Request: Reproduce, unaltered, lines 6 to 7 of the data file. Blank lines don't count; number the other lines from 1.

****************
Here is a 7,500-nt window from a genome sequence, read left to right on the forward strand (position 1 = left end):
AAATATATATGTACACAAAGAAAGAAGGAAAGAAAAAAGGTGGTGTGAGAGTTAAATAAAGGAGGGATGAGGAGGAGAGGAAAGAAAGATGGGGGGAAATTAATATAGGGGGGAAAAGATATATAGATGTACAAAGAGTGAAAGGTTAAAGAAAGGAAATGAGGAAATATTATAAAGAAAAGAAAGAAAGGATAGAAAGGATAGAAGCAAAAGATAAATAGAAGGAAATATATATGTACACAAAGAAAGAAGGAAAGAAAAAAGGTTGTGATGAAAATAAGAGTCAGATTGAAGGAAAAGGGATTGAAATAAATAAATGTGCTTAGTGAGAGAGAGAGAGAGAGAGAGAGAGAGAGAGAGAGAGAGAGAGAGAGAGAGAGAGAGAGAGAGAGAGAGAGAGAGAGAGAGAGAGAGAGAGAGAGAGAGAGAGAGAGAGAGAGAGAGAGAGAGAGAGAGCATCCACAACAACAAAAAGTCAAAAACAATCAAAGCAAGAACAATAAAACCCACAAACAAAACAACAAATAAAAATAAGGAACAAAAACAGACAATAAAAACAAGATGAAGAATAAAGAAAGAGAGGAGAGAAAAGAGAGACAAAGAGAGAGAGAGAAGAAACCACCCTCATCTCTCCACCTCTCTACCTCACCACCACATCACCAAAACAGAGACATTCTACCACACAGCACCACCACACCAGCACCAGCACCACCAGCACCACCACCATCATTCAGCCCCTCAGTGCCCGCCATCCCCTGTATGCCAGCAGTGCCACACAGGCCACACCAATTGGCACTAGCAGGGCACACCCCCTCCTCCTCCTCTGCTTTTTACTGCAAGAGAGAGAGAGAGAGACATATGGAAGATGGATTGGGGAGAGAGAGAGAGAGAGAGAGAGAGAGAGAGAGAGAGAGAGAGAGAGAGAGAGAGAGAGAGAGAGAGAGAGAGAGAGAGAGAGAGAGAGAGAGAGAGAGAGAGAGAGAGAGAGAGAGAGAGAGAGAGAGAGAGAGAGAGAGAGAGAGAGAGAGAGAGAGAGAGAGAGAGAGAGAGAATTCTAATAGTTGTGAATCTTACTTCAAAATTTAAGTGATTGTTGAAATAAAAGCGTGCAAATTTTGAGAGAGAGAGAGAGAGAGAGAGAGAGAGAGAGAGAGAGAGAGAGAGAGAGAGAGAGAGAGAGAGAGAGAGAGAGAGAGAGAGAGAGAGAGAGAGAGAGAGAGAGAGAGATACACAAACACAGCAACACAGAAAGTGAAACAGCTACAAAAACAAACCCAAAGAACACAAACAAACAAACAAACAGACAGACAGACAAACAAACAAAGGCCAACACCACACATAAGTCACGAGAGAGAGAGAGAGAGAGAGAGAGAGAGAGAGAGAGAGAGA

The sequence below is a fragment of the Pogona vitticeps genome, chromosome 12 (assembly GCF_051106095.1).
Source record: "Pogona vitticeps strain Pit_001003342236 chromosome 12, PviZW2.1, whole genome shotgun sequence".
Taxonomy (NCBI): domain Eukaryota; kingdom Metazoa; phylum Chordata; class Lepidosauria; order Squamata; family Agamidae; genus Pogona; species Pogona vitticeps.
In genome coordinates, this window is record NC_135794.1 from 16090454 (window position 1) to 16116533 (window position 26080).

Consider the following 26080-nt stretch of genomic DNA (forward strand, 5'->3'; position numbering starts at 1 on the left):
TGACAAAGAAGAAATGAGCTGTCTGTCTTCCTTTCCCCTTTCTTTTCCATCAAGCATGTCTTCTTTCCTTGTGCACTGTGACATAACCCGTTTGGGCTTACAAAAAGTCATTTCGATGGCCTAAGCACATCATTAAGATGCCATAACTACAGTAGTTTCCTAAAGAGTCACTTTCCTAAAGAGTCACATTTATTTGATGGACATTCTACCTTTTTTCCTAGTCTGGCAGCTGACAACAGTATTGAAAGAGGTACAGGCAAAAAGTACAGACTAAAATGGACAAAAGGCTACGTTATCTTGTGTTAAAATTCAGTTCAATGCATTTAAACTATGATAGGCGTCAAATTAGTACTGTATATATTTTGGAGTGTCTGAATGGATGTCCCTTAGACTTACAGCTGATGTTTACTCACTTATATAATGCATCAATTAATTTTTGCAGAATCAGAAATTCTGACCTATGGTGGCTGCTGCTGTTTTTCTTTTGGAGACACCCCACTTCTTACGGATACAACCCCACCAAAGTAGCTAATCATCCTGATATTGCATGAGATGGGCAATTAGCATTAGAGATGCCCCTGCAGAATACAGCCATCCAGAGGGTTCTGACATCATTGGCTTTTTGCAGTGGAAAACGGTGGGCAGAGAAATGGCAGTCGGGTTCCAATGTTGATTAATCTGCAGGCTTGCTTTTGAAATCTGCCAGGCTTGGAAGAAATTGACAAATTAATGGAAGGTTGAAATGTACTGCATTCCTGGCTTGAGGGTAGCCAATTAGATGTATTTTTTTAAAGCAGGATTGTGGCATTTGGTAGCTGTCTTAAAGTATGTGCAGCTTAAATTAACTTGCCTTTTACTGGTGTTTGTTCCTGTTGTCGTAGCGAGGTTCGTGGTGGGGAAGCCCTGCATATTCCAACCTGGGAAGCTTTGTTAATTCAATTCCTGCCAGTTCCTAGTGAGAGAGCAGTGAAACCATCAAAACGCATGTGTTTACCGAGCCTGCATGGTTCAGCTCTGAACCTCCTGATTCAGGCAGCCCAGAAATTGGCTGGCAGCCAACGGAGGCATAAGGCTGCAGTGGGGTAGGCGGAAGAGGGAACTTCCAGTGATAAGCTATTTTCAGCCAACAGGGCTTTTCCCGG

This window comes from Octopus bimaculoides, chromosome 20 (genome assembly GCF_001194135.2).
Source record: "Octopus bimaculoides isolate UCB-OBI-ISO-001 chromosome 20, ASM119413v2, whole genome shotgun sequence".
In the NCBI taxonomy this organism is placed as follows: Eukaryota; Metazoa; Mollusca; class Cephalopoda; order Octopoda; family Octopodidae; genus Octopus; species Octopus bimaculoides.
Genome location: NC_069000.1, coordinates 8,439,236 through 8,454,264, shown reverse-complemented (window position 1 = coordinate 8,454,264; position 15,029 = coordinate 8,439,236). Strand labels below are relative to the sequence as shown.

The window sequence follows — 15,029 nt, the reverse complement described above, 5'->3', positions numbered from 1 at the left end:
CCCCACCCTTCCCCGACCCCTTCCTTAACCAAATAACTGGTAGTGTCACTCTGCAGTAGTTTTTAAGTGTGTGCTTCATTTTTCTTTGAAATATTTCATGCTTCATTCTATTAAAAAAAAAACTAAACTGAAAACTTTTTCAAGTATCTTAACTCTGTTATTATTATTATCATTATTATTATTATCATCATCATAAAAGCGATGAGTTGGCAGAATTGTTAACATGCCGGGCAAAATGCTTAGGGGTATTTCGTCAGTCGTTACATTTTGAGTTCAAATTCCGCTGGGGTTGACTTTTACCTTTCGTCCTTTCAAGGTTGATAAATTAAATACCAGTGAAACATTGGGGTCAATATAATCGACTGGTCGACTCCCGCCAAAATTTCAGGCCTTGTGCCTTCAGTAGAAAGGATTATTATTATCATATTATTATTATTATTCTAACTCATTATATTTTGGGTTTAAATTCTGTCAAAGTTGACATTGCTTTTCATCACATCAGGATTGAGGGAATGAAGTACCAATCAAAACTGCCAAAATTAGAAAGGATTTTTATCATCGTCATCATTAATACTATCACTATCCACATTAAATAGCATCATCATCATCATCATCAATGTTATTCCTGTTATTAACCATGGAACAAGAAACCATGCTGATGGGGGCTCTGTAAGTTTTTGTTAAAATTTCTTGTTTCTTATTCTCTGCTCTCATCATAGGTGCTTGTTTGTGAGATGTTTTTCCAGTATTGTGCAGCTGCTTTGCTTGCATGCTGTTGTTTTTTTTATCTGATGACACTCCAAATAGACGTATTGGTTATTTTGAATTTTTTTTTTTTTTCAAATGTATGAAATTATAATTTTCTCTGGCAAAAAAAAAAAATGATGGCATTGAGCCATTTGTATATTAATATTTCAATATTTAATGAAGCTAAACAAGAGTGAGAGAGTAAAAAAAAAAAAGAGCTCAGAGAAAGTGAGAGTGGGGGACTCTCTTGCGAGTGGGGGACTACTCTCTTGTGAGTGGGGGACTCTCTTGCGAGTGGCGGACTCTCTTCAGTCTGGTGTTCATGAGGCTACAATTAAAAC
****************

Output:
In genome coordinates, this window is record NC_135794.1 from 16090454 (window position 1) to 16116533 (window position 26080).

Consider the following 26080-nt stretch of genomic DNA (forward strand, 5'->3'; position numbering starts at 1 on the left):